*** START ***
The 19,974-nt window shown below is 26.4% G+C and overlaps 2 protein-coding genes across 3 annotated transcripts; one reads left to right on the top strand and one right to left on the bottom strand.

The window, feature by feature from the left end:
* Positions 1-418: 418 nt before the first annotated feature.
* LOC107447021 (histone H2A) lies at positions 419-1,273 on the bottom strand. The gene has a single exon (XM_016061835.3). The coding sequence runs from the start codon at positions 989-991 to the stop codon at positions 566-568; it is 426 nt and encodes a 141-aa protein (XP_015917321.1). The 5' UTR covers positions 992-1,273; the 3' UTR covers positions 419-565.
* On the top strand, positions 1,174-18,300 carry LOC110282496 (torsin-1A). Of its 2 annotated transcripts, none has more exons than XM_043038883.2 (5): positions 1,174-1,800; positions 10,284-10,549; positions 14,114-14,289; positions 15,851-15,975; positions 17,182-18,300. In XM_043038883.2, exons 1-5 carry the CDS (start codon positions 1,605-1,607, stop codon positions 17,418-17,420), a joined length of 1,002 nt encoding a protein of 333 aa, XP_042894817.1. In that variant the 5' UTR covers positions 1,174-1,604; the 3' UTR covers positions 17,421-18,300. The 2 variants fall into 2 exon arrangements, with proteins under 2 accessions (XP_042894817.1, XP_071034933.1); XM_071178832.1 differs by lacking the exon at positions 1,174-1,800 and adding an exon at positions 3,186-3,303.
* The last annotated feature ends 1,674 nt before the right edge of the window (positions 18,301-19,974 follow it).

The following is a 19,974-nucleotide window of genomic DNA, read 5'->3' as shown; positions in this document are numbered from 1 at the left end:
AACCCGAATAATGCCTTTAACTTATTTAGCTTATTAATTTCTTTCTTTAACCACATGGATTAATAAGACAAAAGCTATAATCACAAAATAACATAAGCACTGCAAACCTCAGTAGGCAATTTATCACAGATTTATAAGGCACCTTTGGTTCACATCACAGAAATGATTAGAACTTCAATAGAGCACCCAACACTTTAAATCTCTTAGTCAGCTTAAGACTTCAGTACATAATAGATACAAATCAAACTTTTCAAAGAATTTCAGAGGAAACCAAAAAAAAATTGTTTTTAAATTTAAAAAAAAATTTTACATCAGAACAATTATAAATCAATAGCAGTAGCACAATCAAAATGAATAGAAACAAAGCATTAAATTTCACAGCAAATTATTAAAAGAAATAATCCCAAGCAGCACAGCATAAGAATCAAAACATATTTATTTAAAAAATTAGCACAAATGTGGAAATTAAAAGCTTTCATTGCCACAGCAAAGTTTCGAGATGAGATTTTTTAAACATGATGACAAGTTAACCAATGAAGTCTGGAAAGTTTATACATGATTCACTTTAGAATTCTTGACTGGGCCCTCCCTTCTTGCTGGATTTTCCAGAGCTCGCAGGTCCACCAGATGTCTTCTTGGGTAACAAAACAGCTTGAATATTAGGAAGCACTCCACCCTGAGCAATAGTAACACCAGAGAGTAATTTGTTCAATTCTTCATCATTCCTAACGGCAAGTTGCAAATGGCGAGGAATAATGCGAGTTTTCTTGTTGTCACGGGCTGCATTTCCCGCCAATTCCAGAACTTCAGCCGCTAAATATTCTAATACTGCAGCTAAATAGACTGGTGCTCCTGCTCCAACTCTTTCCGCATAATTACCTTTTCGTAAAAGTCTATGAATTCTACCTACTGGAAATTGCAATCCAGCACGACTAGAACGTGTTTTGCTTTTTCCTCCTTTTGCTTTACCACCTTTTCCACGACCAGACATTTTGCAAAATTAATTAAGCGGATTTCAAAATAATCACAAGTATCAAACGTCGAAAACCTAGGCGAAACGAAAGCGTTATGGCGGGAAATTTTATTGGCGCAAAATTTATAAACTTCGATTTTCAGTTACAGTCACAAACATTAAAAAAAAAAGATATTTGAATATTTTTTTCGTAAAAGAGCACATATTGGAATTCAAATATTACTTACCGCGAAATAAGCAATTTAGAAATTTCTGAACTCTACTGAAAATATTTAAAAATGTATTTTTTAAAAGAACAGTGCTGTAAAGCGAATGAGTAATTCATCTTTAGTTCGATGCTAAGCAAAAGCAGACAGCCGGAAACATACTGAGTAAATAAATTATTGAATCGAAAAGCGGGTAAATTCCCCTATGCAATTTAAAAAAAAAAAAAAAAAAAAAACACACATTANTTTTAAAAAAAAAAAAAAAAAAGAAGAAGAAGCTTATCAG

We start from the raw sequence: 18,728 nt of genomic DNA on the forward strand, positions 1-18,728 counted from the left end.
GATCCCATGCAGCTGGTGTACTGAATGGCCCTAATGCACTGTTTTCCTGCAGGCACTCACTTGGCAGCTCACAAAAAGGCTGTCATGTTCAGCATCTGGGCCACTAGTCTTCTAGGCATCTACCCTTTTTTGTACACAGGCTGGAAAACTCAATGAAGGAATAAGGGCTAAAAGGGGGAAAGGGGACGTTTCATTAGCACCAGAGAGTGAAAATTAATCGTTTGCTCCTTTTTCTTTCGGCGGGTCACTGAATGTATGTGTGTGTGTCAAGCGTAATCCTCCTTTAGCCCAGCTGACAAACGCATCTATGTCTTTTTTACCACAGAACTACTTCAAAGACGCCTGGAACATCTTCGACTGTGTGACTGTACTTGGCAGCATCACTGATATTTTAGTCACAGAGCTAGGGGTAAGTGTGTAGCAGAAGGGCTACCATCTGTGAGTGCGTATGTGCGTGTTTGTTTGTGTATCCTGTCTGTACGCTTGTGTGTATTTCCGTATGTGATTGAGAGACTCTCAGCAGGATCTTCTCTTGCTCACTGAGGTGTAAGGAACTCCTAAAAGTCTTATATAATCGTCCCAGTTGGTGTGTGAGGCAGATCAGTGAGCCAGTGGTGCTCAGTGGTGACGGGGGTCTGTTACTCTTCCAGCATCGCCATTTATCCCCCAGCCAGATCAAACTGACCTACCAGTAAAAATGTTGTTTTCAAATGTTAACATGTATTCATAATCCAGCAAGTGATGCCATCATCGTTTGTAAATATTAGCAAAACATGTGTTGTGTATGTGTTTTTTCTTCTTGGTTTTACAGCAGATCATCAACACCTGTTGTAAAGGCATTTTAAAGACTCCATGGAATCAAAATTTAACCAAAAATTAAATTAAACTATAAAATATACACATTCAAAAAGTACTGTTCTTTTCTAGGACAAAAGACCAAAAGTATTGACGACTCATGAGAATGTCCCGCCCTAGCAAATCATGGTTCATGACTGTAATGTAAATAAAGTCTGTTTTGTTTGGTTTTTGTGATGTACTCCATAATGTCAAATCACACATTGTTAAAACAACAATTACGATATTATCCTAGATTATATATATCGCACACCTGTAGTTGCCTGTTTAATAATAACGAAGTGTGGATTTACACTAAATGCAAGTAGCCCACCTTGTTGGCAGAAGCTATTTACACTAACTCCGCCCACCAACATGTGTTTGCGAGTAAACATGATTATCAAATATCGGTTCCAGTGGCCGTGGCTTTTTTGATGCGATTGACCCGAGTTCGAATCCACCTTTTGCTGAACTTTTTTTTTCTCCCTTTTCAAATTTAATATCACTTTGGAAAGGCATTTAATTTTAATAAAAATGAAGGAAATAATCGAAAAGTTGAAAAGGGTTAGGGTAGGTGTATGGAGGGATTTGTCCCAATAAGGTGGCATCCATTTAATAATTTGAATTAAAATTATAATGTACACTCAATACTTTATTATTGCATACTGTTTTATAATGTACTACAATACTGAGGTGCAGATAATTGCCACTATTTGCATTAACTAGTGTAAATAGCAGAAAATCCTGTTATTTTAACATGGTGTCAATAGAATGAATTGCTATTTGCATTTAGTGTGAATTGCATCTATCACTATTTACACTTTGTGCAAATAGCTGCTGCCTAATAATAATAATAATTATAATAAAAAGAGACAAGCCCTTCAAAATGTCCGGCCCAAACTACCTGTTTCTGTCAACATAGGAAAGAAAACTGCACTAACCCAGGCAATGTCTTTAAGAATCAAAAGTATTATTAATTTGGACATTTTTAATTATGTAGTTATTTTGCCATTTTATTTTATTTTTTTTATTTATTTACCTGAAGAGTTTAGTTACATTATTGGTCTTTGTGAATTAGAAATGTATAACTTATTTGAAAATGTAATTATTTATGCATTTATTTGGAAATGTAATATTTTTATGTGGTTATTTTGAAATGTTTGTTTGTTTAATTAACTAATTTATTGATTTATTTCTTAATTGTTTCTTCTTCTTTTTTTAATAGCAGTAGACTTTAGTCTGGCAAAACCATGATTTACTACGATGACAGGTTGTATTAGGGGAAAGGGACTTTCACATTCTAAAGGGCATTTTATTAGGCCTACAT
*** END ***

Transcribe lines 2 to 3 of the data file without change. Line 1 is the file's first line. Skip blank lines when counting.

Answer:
The window, feature by feature from the left end:
* Positions 1-418: 418 nt before the first annotated feature.